Tim Lyddon Iıve Traveled So Far (Essence Jazz) 4 stars
Posted on Friday, May 10 @ 07:02:51 EDT by ejazz
By Larry Nai
Recorded in the fall of 1999, Tim Lyddonıs debut as a leader is finally seeing the light of day, and fans of jazz piano have yet another cause to rejoice. There is certainly no shortage of good piano trio discs, a testament to the durability of the format, when itıs in good hands. And good hands are, most certainly, what Lyddon possesses.
Of course, if itıs only good hands that a pianist sports, the player runs the risk of being technically proficient, with a shortage of something to say. Lyddon combines hands with heart and mind (plus the extra hands of his bassist and drummer, Tom Hubbard and Scott Latzky, respectively), for a program that glows with warm intelligence.
With only two standards on the disc (Sammy Cahnıs ³I Should Care,² Burke & Van Heusenıs ³I Thought About You²), Lyddonıs originals have an inviting freshness, thatıs often reminiscent of Keith Jarrettıs early 1970ıs small-group work. In his writing as well as his playing, the pianistıs influences Jarrett, Bill Evans, Oscar Peterson, among others have been subsumed into Lyddonıs creative approach, and been fashioned into something quite exquisite. The sensibility at work here is one of enormous breadth, encompassing the unearthly beauty of Romantic and Impressionist imaginations, the classic American song form, and the harmonic innovations of the post-bop era.
³Dreamland,² for example, opens with a short phrase that recalls the melody of ³Letıs Fall In Love,² then spreads hushed, rubato chords in a poignant, classical-sounding landscape. ³Freedom Piece² starts with tense dissonances in Lyddonıs left hand, until Latzky and Hubbard enter, and the piece develops a questing character, one that is similar, in emotional feel, to the discıs title track (which, at an economical 4:21, deserves regular rotation by some enterprising jazz DJ). ³Theme For a Lost Real² evokes two lovers reminiscing on days gone by, as it pauses at several points for reflection, before Lyddon enters again with a few notes that invite further introspection. In contrast, ³What Time Is It?² shows the trio in uptempo bop mode. Not surprisingly, Lyddonıs lines bear the same distinctive stamp in this context, with a touch of Oscar Petersonıs bluesy swing. Hubbard steps out with a strong bass solo on this track; like the leader, heıs obviously knowledgeable of his intsrumentıs tradition. Scott Latzky trades tasteful fours with Lyddon after the bass run, but is most impressive for the finely-textured, unobtrusive support he provides throughout the disc. ³Unobtrusive,² as a matter of fact, is an adjective that often describes piano trios in their most workman-like mode. Not so here: Iıve Traveled So Far is a quiet gem, one that impresses more and more with every hearing.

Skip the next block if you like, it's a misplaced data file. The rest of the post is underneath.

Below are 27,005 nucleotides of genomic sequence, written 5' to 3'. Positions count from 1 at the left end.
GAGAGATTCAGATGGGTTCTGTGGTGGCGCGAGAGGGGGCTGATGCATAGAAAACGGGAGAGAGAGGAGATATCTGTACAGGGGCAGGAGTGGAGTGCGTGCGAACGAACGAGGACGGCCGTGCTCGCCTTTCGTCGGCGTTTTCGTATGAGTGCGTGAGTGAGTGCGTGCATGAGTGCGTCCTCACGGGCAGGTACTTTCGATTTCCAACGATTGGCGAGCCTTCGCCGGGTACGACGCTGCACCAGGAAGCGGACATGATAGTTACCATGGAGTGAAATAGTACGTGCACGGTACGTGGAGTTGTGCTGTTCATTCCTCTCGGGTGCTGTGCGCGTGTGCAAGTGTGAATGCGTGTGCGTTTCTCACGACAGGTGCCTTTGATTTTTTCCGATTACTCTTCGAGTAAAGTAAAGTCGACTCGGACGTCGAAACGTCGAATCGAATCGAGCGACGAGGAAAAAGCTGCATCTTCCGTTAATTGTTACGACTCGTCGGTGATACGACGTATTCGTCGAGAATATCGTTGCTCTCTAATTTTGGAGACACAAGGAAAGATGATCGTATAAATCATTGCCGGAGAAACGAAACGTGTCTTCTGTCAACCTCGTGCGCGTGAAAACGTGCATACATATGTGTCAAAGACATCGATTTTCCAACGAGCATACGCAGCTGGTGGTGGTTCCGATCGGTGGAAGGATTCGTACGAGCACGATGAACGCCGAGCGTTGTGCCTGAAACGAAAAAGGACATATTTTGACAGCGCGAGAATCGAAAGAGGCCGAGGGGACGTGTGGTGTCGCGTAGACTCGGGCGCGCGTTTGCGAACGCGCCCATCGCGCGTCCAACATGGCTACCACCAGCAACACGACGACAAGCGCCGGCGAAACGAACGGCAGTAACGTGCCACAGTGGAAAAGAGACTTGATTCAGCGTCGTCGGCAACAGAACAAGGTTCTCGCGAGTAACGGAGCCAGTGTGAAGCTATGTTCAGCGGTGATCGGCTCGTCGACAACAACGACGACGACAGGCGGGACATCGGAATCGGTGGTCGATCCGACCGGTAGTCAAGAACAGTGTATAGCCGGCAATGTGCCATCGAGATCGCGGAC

The Tim Lyddon Trio (Ive Traveled So Far)
Lyddon takes the listener on an enchanting voyage as leader of the piano trio on "Ive Traveled So Far". He has a light touch on the keys, gently coaxing out tender waves of sound while his team of bassist Hubbard and drummer Latsky provides the complimentary subtleties. His expressiveness originates from playing his own compositions. Only two of the ten songs are from the popular field. While the tempo is typically not slow, Lyddon descends regularly into an introspective mood as he generates streams of improvisations. His thought process is very analytical. Lyddon travels down dusty lanes and off-the-beaten-path side roads, establishing an aura of peacefulness that is deceptive, given the complexity of his playing.